There are still plenty of directors doing that kind of thing if you still want to see it but it’s okay that superhero films are generally now pitched at a younger audience. If this film was overly violent we would just as quickly criticise it for that, saying it was trying to copy Kick Ass.

Hero Alex Murphy isn’t instantly lobotomised any more either. Whereas before his humanity was slowly fighting back against his programming, this time we mostly get to see a compos mentis man coming to terms with being a machine.

Again, this is reflective of the time in which it is being made. We don’t want passionless killing machines anymore, we want our assassins with depth and humanity. If you look at the personality driven action franchises, like Iron Man, against those that give us carnage over character, like The Expendables, it is clear which ones do better. (Avengers is the third highest grossing film of all time, Stallone’s team up is number 479.) The day of the mindless 80s action hero is gone and robots are cool but only when they are being driven by, or working with believable human characters.

Tied into this is the inclusion of Murphy’s wife and child who play a big part in the film rather than getting instantly written out the second the hero is mechanised, as in Verhoeven’s script. This gives the whole film a very different feel and Chris Hewitt in Empire was wrong, here the film has quite a lot of heart.

In fact the film brains and a conscience too in the form of Mr. Gary Oldman. Oldman may be doing this one to pay the bills but as a doctor who’s incredible work with automated prosthetics is used for less than selfless means, he is brilliant. It isn’t a subtle theme but as we see the man struggling with the increasingly immoral demands of his financiers the film says something about capitalism, pharmaceutical companies and private security firms.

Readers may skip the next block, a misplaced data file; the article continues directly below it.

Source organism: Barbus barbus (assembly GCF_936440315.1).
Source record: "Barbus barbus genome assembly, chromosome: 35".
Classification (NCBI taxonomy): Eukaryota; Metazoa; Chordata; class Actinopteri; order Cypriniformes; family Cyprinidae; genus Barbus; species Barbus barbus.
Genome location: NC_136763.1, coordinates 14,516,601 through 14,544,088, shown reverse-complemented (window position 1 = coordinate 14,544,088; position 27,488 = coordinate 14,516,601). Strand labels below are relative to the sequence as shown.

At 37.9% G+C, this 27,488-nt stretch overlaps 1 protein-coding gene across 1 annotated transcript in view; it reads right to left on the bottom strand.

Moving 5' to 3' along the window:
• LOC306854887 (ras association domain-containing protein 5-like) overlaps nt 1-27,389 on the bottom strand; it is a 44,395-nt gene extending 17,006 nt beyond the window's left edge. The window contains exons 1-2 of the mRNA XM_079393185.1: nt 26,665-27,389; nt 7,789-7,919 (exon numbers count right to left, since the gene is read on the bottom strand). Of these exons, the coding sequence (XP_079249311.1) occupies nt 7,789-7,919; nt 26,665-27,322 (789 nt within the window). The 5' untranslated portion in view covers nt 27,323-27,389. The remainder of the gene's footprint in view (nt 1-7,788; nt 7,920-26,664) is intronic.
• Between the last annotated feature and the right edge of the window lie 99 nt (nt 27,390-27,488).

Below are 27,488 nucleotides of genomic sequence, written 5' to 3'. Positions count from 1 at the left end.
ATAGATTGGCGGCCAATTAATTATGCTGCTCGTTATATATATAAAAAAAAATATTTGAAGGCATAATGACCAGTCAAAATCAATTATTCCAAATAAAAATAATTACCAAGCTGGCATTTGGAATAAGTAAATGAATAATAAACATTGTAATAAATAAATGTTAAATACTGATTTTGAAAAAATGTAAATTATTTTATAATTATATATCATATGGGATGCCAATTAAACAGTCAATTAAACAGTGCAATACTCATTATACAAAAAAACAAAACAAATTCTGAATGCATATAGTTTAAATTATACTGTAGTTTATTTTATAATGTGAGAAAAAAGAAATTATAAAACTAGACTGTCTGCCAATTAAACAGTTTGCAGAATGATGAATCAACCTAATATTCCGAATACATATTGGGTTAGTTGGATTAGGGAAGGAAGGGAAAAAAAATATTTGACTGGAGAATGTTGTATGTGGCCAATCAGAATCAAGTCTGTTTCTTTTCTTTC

Is this one for the kids?

It always bothered me that the original Robocop had a toy line. I know there was a milder TV show, which didn’t really take off here in the UK, but here was a children’s action figure of a character from an extremely violent, expletive filled, 18 certificate film. You can see the appeal to boys (sorry for the gender stereotyping) of a robot copper so let’s assume it wasn’t the deeply inappropriate marketing tie in it appeared to be. Battle Royale lunchbox and matching thermos anyone? How about the Human Centipede sandwich offer at Subway? Cannibal Holocaust Onion Rings? A Clockwork Chocolate Orange?

Anyway, now it seems that the concept and demographic match. The film is a 12A and is fine for most kids aged ten and up. It is low on bloody gore, the disembodied body parts bit mentioned earlier is icky but clinical so isn’t that bad. The movie doesn’t shy away from the shoot first, ask questions later policing of the first film. Here though we see the pain and grief connected to mortality so you could argue that the deaths are handled more appropriately than a lot of other films with the same classification.